Composer John Burke Molds His Music Around the Actor

Photo Source: River West

Recording artist and incidental composer John Burke chats with Backstage about what an incidental score actually entails and how actors mold his work.

Incidental music is a production’s background score.
“Between scenes or during a monologue, if you hear music, that’s incidental music. It’s there to enhance the emotion that you’re seeing onstage or onscreen. Particularly, incidental music is important because onstage, seconds feels like 30 minutes, so to fill that space we add music because it keeps people aloft.”

Actors are a major consideration.
“When I’m making that big suite and I’m writing those melodies, it’s based not just on the character and the track, but also who the actor is. I am inspired by them. I use them to help me figure out, based on their tone of voice, the ferocity of their voice, the manipulations or how they move, and their body language, what I can do to enhance that.”

READ: How Composers Save Actors’ On-Camera Performances

Incidental musicians are equivalent to accompanists.
“This year, in ‘Robin Hood,’ we had this speech that I was underscoring, and I wanted to make sure that I timed out the music but I didn’t want to hinder [the actor’s] speech, so I said, ‘OK, you speak it whatever way you want to do it. Feel natural. Don’t shape yourself around my music; let me shape around you. I will time it out for you.’ It’s kind of like an accompanist playing piano for a singer.”

Thematic consistency is pivotal.
“Because musicals have singing numbers, making sure that your incidental music is in the same vein [is important]. For example, if I have a musical where all the songs are bluegrass, I’m not going to write an orchestral soundtrack. The music will confuse people. I like to see the music as a character in and of itself. It’s not a shapeshifter. It has variation and differences, but if you hear it in the beginning and you hear it at the end, I’m making sure there are similarities. A narrator is not going to change his voice from the beginning to the end.”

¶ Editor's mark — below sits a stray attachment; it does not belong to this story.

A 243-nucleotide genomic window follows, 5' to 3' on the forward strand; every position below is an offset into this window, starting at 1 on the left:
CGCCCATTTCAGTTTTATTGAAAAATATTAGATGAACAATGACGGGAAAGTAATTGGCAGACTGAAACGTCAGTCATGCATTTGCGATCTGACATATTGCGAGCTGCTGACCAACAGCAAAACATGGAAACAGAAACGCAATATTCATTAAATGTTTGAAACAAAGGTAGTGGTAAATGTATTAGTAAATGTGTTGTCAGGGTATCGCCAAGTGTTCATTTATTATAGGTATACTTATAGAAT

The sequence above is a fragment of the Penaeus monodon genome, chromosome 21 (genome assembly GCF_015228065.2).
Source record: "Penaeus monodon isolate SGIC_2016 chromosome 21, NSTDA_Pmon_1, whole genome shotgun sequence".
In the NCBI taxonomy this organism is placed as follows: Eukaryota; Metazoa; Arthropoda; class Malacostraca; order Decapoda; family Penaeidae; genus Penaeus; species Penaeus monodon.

A musical suite is the composer’s sandbox.
“I arrange an entire suite that could be anywhere between five and 10 minutes, and what I do is take the script and the whole feel of what the show is going to be, based on what the set design looks like [and] based on what the actors are like, and then I mush it all together and throw it into this musical suite. In it I have a lot of themes and melodies and variation that I then use throughout the show. The suite is my sandbox; that’s when I get deep in there and I’m writing and think, This would be great for this character and this would go well for that important scene. Once we start to really zero in on the show, that’s when I start to pull from that suite and take a scene and manipulate it and broaden it.”

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Casey Mink
Casey Mink is the staff writer at Backstage. When she's not writing about television, film, or theater, she is definitely somewhere watching it.
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